Road hard

Three weeks of nearly continuous business travel. Given the run of frigid weather in February, i did gain some time in sunny, relatively warm California. Sure, i got to enjoy it a bit, walking to and from the rental car, and a few days spent dining al fresco for conference luncheons… but mostly, i was in meetings from 7am until 7pm or later.

Jacked up flights, due to weather.  i missed a connection at O’Hare by fivefuckingminutes, which led to a complete re-route to an airport near my destination, requiring a rental car and about six extra hours of travel time.  Missed a half day of work as a result, but made it. And didn’t get particularly stressed out.


Similar jackage the next trip. i was halfway through a cardio workout in a hotel fitness center, when my phone lit up – 800 number.  i knew immediately that it was from the airline, likely delivering shitty news regarding my scheduled flight home the next afternoon. Rather than take the call, i finished my workout, then hauled my sweaty arse back to my room to deal with it.

As expected, my Wednesday afternoon flight was bagged, due to ice in Dallas, but they had conveniently re-booked me on the same flight for Thursday. “Well, that’s not gonna work!” A rookie traveler might have lost her shit at this point.

i dialed up my travel agent on one phone, and dialed the airline on my business mobile, while peeling off my sweaty gear. “Due to inclement weather, we are experiencing delays in customer service…” on both lines. Plugged in the phones, set both to speaker, and proceeded to call room service to order dinner…

i knew i’d have to bag the morning meetings and hook an early flight toward the east coast.  i set up my laptop, finished up the work that was required for the next morning. Room service arrived, bringing me a marginally edible flat bread pizza and a glass of wine.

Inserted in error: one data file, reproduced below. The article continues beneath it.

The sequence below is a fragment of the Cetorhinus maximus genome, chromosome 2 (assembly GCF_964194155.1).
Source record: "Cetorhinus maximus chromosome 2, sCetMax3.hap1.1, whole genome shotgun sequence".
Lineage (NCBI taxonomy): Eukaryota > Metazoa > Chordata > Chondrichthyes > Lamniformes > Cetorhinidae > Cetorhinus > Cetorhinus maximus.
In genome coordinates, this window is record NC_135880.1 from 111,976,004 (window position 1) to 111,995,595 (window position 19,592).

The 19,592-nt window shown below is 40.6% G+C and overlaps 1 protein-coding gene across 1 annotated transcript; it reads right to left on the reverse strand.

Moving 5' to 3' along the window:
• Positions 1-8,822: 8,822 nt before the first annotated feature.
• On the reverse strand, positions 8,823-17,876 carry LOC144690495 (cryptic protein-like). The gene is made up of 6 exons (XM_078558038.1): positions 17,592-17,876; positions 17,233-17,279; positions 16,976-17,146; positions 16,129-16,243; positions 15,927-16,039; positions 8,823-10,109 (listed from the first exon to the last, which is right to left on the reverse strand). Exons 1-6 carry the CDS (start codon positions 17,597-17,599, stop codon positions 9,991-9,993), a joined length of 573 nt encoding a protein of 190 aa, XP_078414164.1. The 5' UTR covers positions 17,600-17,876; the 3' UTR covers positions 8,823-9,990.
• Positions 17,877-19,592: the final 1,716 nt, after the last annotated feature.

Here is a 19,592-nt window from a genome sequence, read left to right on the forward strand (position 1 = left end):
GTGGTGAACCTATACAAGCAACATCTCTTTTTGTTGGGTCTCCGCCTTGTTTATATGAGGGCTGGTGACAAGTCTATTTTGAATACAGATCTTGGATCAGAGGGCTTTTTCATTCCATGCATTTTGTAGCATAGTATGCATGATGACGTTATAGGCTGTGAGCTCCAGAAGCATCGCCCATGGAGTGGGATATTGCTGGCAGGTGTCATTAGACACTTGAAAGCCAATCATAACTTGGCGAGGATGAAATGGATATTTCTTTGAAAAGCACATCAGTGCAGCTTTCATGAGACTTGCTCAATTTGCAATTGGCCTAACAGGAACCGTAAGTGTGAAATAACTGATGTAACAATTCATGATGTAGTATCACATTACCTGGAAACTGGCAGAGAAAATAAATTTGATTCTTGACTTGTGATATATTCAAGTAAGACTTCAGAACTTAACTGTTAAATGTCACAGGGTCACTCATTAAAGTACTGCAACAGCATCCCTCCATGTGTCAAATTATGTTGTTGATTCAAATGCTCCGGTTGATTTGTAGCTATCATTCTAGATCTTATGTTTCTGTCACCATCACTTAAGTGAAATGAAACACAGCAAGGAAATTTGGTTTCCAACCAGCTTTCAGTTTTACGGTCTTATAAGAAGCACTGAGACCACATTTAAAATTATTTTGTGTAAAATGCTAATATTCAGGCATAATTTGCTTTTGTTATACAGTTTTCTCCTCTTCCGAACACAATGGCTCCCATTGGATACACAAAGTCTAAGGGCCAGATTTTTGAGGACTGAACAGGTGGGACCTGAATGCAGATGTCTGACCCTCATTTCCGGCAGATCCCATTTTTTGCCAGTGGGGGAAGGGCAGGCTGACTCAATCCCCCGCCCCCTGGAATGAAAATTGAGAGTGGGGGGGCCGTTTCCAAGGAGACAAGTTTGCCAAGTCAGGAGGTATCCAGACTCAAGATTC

As i emptied the wine glass, my travel office came back on line. Agent was able to wade through a pile of options and get me re-booked for a 6am flight. i finished the pizza. Once confirmed, it was about 9pm local time, meaning i had about 6 hours before my 3am wake up call.

Packed my clothes, sent my work off into the ether, set three alarms and was in bed within fifteen minutes. Was on the road to an airport an hour away by 4am, on a plane at half past five, and headed east around 6am.

Looking out the window. Thinking back on all the years i’ve been doing this. There was a  time when i loved it! Exciting, glamorous and chubb-inducing business action – i was a cog in my small corner of the technology world, and i enjoyed mixing it up with others in the field.

Now? It’s nice to bank all those airline miles and hotel points, but it’s just a longer commute. i try to be good at what i’m doing, but it is no longer my passion. Looking out the window of a plane, i just wanted to get home to my own bed, and my manimals.

And looking forward to the day – not that far away – when i will travel for only for recreation! Retirement lurks, and those airline miles are going to fuel a lot of roadtrips. Dive trips. Backpacking trips abroad – open ended, with no return flights booked.

Studley and i are in the midst of planning three trips between now and September. Uncharted territory – emotionally, mentally and geographically. i will continue to hop planes as a commuter, but i can assure you when i board those planes for uncharted territory, i am going to be one delighted adventurer…

i genuinely believe that a key element to happiness is having things to look forward to… i may be exhausted, but i am incredibly happy at this moment in life!

28 thoughts on “Road hard